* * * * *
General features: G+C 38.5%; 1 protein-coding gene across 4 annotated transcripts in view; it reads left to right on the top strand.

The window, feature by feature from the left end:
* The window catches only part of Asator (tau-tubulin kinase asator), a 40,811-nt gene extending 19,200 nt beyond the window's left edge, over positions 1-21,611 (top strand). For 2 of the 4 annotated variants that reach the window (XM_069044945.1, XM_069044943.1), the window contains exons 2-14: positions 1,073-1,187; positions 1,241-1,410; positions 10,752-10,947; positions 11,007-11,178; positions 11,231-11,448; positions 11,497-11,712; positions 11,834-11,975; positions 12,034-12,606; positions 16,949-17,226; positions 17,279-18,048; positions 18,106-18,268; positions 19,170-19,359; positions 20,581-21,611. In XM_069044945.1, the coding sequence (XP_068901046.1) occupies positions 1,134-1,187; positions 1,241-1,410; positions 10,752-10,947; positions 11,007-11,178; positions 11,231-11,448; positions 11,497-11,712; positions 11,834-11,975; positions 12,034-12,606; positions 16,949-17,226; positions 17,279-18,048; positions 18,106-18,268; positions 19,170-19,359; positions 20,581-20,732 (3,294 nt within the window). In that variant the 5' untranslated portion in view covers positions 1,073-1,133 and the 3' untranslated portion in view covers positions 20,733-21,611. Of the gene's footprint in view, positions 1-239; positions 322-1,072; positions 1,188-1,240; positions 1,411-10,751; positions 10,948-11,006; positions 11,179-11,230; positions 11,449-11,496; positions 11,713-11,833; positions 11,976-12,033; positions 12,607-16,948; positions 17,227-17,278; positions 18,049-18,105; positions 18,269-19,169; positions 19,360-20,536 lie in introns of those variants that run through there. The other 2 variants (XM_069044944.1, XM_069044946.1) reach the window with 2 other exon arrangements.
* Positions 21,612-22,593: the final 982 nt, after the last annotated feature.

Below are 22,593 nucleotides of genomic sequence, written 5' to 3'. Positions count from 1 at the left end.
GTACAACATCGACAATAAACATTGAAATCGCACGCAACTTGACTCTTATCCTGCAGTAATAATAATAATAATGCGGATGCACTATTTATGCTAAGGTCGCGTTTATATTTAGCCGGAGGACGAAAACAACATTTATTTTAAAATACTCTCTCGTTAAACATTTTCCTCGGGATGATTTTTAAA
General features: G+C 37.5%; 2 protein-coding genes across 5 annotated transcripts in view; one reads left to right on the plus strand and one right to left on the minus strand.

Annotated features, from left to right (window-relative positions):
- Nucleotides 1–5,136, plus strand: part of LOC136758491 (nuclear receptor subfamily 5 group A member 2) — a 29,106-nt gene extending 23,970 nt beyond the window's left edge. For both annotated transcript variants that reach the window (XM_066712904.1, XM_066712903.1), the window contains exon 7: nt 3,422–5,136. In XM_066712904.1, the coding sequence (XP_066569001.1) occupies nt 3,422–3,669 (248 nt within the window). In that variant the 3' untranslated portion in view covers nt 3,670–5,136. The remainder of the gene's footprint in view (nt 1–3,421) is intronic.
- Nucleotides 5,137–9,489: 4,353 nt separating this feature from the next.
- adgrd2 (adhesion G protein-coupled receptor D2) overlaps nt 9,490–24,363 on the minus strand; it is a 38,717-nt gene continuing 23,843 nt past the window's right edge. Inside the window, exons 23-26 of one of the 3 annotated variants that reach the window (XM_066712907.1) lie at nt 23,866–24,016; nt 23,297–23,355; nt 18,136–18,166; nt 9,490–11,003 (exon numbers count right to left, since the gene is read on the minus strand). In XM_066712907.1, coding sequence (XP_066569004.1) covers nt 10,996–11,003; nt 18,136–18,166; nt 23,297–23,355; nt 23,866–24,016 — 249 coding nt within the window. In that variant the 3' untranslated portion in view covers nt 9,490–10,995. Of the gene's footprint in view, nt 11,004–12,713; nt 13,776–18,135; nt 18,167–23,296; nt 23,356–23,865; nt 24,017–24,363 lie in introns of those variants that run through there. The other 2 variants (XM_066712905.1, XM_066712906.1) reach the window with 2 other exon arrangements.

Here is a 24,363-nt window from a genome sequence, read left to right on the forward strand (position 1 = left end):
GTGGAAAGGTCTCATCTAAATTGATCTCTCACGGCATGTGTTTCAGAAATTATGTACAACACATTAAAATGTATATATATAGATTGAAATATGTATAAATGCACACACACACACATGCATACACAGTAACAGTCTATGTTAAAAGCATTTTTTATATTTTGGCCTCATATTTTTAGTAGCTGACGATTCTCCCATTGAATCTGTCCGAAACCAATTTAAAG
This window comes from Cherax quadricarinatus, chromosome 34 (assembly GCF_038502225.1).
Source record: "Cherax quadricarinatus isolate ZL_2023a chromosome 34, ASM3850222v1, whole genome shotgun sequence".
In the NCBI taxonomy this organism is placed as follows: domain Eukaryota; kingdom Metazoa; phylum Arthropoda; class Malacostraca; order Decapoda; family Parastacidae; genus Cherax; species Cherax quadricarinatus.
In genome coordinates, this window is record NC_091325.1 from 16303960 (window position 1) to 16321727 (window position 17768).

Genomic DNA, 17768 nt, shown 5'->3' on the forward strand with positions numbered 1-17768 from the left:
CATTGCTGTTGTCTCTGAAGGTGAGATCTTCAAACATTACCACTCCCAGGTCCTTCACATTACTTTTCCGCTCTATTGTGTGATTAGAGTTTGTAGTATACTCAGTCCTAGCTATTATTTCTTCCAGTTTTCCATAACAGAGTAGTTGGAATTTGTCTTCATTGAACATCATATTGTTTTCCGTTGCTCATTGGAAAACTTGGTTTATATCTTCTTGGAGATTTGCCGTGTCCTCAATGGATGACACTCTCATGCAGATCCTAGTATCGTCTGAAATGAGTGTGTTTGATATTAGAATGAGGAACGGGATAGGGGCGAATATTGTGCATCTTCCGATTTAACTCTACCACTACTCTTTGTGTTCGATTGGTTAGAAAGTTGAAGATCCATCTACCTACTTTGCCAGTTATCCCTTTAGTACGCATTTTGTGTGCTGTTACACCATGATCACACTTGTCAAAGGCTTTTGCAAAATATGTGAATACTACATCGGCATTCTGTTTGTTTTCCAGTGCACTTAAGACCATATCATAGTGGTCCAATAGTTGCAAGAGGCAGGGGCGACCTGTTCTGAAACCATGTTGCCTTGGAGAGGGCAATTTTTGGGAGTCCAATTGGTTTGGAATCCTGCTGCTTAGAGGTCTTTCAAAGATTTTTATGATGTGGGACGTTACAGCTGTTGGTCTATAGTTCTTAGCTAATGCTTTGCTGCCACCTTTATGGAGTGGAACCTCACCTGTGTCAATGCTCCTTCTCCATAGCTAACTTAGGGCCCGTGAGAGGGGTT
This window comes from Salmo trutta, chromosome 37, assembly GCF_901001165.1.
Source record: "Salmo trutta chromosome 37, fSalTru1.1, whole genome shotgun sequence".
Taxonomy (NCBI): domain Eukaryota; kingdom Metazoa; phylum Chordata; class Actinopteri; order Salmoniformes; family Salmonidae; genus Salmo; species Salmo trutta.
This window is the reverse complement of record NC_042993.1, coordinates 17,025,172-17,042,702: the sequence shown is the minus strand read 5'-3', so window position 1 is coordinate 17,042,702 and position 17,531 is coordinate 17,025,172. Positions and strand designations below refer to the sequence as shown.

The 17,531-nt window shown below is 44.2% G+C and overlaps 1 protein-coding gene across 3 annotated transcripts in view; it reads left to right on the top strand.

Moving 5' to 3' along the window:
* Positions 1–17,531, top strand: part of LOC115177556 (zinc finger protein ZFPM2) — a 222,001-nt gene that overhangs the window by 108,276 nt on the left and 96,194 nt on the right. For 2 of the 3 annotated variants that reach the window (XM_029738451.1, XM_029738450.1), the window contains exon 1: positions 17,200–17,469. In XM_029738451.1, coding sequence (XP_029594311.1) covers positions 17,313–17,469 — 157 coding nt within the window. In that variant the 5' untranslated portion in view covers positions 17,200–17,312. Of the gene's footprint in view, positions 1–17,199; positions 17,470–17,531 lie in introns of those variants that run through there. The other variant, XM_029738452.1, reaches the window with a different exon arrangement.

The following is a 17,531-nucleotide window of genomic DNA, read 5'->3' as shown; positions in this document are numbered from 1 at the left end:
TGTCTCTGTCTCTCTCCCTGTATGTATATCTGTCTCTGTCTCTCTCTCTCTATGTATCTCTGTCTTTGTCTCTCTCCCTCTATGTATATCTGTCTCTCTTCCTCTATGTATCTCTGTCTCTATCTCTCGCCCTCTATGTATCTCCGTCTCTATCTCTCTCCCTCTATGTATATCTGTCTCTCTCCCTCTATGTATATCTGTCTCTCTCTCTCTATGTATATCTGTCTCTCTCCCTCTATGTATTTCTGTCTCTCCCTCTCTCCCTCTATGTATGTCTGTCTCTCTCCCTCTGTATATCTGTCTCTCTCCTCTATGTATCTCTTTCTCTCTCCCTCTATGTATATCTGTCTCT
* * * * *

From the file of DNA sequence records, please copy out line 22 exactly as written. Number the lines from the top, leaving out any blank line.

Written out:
Taxonomy (NCBI): domain Eukaryota; kingdom Metazoa; phylum Chordata; class Actinopteri; order Salmoniformes; family Salmonidae; genus Salmo; species Salmo trutta.